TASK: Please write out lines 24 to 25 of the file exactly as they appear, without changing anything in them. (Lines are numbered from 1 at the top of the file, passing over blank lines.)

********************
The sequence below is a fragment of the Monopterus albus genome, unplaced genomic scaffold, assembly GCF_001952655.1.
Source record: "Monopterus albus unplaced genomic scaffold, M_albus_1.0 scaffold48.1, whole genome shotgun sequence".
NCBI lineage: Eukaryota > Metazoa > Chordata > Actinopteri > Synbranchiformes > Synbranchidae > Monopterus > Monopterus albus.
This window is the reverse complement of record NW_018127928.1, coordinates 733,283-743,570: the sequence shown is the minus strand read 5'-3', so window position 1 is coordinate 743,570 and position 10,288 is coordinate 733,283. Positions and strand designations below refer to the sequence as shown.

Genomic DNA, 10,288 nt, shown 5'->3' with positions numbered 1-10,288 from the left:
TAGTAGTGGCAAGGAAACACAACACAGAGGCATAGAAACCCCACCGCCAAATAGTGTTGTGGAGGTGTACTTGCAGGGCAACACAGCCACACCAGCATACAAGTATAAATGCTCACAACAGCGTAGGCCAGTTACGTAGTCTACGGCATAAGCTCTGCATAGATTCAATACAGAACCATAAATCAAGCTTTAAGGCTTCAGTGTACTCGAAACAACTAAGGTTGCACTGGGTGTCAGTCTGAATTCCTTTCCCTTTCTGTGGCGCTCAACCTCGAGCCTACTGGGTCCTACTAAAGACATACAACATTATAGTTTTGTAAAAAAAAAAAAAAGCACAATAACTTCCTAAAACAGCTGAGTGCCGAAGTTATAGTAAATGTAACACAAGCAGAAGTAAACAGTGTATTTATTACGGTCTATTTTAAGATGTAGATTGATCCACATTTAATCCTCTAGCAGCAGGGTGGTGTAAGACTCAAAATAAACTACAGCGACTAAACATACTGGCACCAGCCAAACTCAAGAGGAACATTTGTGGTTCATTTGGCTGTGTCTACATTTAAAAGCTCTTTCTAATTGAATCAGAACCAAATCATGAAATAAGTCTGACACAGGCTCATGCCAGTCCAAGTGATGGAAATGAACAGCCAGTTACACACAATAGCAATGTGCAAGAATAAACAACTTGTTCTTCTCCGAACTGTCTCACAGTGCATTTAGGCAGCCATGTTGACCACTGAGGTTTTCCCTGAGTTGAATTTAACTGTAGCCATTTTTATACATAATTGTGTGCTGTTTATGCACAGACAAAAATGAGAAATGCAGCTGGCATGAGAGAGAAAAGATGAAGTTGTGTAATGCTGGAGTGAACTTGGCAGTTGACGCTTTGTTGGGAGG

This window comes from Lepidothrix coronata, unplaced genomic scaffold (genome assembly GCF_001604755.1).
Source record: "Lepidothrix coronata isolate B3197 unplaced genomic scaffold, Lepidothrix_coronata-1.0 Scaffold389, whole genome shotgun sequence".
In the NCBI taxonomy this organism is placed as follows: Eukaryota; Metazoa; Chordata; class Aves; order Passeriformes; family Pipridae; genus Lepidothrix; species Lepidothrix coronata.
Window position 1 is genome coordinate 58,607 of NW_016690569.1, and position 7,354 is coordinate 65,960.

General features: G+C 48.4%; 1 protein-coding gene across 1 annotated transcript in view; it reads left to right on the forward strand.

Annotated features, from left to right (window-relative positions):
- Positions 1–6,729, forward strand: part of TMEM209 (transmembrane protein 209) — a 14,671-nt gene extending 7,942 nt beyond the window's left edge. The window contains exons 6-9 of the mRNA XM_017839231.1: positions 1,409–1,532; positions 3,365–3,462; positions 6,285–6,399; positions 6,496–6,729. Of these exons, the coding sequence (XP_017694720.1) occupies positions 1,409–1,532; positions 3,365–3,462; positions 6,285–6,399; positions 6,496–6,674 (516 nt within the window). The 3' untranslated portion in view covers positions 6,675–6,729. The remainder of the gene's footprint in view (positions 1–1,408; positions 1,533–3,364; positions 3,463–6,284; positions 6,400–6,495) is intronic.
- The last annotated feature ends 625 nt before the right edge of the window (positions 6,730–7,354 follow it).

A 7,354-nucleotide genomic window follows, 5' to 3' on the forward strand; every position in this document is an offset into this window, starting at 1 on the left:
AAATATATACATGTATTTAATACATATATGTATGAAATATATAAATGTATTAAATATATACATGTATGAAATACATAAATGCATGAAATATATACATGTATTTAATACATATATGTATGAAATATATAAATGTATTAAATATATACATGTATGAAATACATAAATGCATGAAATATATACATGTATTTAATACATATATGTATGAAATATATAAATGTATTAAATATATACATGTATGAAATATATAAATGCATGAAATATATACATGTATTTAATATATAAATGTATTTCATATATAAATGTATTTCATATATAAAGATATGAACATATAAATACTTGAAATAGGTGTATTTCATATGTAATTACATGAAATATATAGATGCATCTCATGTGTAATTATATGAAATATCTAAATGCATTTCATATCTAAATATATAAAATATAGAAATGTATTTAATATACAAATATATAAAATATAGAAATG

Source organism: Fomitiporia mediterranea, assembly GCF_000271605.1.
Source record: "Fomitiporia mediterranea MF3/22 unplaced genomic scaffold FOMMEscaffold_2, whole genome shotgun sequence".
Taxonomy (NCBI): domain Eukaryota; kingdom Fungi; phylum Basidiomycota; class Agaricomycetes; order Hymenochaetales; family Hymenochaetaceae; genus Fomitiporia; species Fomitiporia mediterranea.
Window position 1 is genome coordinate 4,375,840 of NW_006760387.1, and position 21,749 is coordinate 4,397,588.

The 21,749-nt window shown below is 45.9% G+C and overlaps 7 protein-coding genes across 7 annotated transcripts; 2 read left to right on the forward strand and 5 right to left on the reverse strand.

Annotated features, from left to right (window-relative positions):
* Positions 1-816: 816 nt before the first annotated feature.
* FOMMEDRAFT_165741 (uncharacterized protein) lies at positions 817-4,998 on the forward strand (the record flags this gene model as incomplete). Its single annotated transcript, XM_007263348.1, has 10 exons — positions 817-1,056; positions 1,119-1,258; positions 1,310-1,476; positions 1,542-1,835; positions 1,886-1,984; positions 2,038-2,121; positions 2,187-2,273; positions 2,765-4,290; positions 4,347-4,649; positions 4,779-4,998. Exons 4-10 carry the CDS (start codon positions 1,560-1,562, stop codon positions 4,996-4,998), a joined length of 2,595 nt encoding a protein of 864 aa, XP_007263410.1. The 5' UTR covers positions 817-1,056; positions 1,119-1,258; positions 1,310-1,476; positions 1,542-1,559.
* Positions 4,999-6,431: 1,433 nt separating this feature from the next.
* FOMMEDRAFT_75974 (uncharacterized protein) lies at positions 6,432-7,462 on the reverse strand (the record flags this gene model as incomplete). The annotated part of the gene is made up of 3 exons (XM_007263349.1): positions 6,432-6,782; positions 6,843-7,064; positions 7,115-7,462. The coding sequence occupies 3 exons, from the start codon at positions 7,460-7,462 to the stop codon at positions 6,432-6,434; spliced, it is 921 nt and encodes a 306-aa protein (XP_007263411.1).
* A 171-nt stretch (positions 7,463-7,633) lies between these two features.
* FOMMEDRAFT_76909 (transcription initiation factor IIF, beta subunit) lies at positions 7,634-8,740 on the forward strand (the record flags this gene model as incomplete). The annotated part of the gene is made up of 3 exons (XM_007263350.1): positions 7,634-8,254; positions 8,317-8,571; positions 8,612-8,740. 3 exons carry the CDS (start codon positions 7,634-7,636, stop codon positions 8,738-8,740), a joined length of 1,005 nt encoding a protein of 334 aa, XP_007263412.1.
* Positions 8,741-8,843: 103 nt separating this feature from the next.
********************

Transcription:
* FOMMEDRAFT_165741 (uncharacterized protein) lies at positions 817-4,998 on the forward strand (the record flags this gene model as incomplete). Its single annotated transcript, XM_007263348.1, has 10 exons — positions 817-1,056; positions 1,119-1,258; positions 1,310-1,476; positions 1,542-1,835; positions 1,886-1,984; positions 2,038-2,121; positions 2,187-2,273; positions 2,765-4,290; positions 4,347-4,649; positions 4,779-4,998. Exons 4-10 carry the CDS (start codon positions 1,560-1,562, stop codon positions 4,996-4,998), a joined length of 2,595 nt encoding a protein of 864 aa, XP_007263410.1. The 5' UTR covers positions 817-1,056; positions 1,119-1,258; positions 1,310-1,476; positions 1,542-1,559.
* Positions 4,999-6,431: 1,433 nt separating this feature from the next.